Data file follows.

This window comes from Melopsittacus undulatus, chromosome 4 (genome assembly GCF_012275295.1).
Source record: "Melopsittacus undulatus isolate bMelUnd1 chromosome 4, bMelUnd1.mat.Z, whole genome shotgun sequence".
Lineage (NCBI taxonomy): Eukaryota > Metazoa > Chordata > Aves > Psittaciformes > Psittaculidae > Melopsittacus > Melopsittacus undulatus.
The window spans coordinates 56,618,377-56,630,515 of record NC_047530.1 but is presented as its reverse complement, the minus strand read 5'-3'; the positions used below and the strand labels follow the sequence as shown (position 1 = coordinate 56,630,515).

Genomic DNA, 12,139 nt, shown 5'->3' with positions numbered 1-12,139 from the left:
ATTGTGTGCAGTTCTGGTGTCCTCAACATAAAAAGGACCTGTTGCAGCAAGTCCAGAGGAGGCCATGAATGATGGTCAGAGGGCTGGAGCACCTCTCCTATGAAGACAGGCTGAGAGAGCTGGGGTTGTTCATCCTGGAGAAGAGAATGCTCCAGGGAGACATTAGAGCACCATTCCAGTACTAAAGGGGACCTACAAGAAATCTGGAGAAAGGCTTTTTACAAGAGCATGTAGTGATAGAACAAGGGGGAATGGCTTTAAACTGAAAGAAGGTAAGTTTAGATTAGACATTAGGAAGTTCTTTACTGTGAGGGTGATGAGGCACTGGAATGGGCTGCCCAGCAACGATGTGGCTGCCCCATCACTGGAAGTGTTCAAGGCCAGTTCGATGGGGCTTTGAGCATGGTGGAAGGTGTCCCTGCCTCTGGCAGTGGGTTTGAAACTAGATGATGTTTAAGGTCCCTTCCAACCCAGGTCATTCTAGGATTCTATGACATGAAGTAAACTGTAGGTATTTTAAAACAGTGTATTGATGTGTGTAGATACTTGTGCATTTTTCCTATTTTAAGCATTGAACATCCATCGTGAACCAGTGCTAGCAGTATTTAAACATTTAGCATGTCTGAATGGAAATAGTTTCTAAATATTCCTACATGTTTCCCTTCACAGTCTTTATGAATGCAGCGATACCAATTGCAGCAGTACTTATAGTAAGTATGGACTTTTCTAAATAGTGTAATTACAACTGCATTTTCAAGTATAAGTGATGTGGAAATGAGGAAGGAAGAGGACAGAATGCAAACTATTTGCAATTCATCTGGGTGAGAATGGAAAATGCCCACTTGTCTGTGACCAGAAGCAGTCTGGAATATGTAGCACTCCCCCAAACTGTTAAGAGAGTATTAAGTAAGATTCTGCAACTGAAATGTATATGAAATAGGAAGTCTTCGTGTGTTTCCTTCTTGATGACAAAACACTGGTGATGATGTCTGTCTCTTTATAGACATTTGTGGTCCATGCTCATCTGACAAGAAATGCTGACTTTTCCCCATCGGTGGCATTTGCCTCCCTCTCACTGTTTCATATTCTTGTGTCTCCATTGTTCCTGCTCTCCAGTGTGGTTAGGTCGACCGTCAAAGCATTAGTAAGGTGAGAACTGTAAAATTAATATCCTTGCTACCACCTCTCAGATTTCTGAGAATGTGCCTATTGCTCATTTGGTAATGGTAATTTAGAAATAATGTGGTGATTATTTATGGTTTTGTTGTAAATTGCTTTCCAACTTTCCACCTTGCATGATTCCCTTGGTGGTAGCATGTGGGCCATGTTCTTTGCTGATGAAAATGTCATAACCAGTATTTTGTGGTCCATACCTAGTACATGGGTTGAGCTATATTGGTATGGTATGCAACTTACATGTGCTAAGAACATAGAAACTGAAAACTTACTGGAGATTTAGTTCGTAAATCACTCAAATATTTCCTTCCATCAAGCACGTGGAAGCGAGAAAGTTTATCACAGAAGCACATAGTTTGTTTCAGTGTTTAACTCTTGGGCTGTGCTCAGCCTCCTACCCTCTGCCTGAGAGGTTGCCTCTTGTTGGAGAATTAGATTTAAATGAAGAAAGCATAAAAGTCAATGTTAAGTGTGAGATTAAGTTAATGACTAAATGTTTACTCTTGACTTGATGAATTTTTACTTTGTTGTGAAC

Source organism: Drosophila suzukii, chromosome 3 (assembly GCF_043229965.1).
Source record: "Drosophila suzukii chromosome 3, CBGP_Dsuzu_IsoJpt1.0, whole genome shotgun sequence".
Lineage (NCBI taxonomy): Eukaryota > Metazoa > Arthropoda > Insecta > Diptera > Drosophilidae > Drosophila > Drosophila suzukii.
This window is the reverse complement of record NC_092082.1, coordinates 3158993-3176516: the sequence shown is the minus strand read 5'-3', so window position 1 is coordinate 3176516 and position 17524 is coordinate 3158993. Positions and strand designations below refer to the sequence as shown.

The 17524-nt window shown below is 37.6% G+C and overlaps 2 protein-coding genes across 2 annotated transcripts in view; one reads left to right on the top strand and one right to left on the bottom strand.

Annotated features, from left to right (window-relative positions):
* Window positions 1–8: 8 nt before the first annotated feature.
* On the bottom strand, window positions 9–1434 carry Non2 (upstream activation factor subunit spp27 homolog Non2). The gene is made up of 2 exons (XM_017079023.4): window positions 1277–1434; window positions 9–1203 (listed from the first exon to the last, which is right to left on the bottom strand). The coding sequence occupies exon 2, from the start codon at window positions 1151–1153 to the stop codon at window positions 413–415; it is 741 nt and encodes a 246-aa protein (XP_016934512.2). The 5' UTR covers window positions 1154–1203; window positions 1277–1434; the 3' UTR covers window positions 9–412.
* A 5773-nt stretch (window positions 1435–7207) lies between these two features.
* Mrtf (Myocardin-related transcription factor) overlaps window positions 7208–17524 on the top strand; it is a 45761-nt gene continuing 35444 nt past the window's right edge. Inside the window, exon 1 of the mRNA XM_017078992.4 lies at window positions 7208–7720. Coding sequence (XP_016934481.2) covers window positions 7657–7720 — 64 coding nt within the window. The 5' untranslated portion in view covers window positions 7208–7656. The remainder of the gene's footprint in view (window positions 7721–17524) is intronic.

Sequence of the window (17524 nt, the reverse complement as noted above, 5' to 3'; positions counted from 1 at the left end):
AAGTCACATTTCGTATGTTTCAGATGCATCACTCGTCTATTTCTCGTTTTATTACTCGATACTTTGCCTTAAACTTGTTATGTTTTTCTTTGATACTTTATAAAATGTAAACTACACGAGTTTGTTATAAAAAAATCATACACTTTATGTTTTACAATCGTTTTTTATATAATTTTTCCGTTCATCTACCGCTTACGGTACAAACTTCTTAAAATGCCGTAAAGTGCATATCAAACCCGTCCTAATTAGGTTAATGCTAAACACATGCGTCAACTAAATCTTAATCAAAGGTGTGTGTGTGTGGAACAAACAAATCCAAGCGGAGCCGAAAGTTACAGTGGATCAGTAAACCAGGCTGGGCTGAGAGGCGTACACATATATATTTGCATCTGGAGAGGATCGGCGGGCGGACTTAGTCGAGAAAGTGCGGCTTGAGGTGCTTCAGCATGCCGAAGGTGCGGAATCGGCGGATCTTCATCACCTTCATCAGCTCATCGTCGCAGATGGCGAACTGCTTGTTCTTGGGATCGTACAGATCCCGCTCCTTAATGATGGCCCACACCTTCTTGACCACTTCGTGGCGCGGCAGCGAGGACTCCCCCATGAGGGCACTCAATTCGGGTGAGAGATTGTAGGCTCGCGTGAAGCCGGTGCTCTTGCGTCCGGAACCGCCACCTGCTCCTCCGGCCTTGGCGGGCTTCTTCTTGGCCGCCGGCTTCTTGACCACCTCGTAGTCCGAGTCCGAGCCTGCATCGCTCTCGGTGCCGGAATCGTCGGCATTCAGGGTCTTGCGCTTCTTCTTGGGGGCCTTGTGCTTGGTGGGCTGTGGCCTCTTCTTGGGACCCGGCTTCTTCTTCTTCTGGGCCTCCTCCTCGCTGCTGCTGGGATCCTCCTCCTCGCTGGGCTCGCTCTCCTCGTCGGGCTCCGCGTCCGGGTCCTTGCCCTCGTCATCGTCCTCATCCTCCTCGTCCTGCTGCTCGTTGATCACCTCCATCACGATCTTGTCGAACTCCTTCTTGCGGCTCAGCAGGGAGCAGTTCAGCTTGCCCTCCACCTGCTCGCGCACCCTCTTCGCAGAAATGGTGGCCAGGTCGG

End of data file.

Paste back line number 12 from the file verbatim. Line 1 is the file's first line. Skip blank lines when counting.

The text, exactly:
Annotated features, from left to right (window-relative positions):